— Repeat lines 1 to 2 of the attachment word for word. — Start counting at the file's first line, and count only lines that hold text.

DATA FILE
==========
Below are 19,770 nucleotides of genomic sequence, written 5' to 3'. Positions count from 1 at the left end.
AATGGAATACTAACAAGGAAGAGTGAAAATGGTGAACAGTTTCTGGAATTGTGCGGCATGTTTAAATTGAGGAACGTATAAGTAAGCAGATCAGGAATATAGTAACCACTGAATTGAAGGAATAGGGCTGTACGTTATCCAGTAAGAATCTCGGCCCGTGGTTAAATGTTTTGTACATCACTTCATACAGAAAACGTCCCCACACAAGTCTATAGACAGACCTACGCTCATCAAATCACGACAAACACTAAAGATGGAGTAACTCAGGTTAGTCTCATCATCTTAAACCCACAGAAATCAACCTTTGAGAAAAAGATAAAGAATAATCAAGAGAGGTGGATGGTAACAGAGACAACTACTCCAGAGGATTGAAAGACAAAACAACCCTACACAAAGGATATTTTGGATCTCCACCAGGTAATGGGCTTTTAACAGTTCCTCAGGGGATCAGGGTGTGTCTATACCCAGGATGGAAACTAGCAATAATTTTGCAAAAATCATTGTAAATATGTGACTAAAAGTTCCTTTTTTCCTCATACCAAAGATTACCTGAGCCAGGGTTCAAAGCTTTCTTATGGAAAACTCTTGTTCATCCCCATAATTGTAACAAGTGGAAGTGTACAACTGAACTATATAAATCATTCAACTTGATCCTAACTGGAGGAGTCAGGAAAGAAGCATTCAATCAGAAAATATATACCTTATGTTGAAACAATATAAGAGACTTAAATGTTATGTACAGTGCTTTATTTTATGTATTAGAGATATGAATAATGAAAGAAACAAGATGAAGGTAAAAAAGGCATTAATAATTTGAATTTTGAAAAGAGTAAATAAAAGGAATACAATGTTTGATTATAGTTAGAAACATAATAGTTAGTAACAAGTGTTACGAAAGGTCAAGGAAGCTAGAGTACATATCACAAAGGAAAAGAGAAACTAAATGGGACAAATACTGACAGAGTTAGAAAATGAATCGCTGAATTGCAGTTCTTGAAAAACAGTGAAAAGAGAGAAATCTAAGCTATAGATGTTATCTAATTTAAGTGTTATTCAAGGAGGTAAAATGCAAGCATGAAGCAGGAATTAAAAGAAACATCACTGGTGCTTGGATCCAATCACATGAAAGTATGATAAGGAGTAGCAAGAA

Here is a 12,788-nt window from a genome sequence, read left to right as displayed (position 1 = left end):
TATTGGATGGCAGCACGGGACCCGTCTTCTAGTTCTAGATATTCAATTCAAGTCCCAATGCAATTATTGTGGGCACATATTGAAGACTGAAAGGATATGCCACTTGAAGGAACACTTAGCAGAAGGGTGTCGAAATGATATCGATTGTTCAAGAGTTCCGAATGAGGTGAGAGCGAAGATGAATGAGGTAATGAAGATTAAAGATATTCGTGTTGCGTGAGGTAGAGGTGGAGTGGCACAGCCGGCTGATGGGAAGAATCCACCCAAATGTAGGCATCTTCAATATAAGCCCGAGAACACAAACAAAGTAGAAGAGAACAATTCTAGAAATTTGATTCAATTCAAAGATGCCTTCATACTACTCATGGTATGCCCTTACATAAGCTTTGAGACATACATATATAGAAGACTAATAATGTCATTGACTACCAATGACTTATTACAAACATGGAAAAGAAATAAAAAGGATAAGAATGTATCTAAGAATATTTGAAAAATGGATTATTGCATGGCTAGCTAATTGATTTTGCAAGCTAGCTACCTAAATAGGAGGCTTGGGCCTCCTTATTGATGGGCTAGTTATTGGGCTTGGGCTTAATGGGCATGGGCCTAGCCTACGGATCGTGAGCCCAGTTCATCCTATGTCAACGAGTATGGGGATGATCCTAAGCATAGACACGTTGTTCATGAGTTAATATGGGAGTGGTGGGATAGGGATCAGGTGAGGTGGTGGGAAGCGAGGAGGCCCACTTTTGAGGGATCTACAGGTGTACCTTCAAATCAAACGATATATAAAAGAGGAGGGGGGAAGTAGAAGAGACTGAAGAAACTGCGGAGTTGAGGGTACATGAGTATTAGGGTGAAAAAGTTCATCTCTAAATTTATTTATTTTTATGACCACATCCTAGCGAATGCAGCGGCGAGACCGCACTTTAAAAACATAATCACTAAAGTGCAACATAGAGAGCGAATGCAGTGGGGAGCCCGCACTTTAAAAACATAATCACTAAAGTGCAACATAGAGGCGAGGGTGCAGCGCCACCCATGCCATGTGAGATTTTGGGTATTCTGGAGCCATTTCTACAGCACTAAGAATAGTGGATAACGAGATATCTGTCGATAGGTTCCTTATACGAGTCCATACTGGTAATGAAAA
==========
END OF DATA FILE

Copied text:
Below are 19,770 nucleotides of genomic sequence, written 5' to 3'. Positions count from 1 at the left end.
AATGGAATACTAACAAGGAAGAGTGAAAATGGTGAACAGTTTCTGGAATTGTGCGGCATGTTTAAATTGAGGAACGTATAAGTAAGCAGATCAGGAATATAGTAACCACTGAATTGAAGGAATAGGGCTGTACGTTATCCAGTAAGAATCTCGGCCCGTGGTTAAATGTTTTGTACATCACTTCATACAGAAAACGTCCCCACACAAGTCTATAGACAGACCTACGCTCATCAAATCACGACAAACACTAAAGATGGAGTAACTCAGGTTAGTCTCATCATCTTAAACCCACAGAAATCAACCTTTGAGAAAAAGATAAAGAATAATCAAGAGAGGTGGATGGTAACAGAGACAACTACTCCAGAGGATTGAAAGACAAAACAACCCTACACAAAGGATATTTTGGATCTCCACCAGGTAATGGGCTTTTAACAGTTCCTCAGGGGATCAGGGTGTGTCTATACCCAGGATGGAAACTAGCAATAATTTTGCAAAAATCATTGTAAATATGTGACTAAAAGTTCCTTTTTTCCTCATACCAAAGATTACCTGAGCCAGGGTTCAAAGCTTTCTTATGGAAAACTCTTGTTCATCCCCATAATTGTAACAAGTGGAAGTGTACAACTGAACTATATAAATCATTCAACTTGATCCTAACTGGAGGAGTCAGGAAAGAAGCATTCAATCAGAAAATATATACCTTATGTTGAAACAATATAAGAGACTTAAATGTTATGTACAGTGCTTTATTTTATGTATTAGAGATATGAATAATGAAAGAAACAAGATGAAGGTAAAAAAGGCATTAATAATTTGAATTTTGAAAAGAGTAAATAAAAGGAATACAATGTTTGATTATAGTTAGAAACATAATAGTTAGTAACAAGTGTTACGAAAGGTCAAGGAAGCTAGAGTACATATCACAAAGGAAAAGAGAAACTAAATGGGACAAATACTGACAGAGTTAGAAAATGAATCGCTGAATTGCAGTTCTTGAAAAACAGTGAAAAGAGAGAAATCTAAGCTATAGATGTTATCTAATTTAAGTGTTATTCAAGGAGGTAAAATGCAAGCATGAAGCAGGAATTAAAAGAAACATCACTGGTGCTTGGATCCAATCACATGAAAGTATGATAAGGAGTAGCAAGAA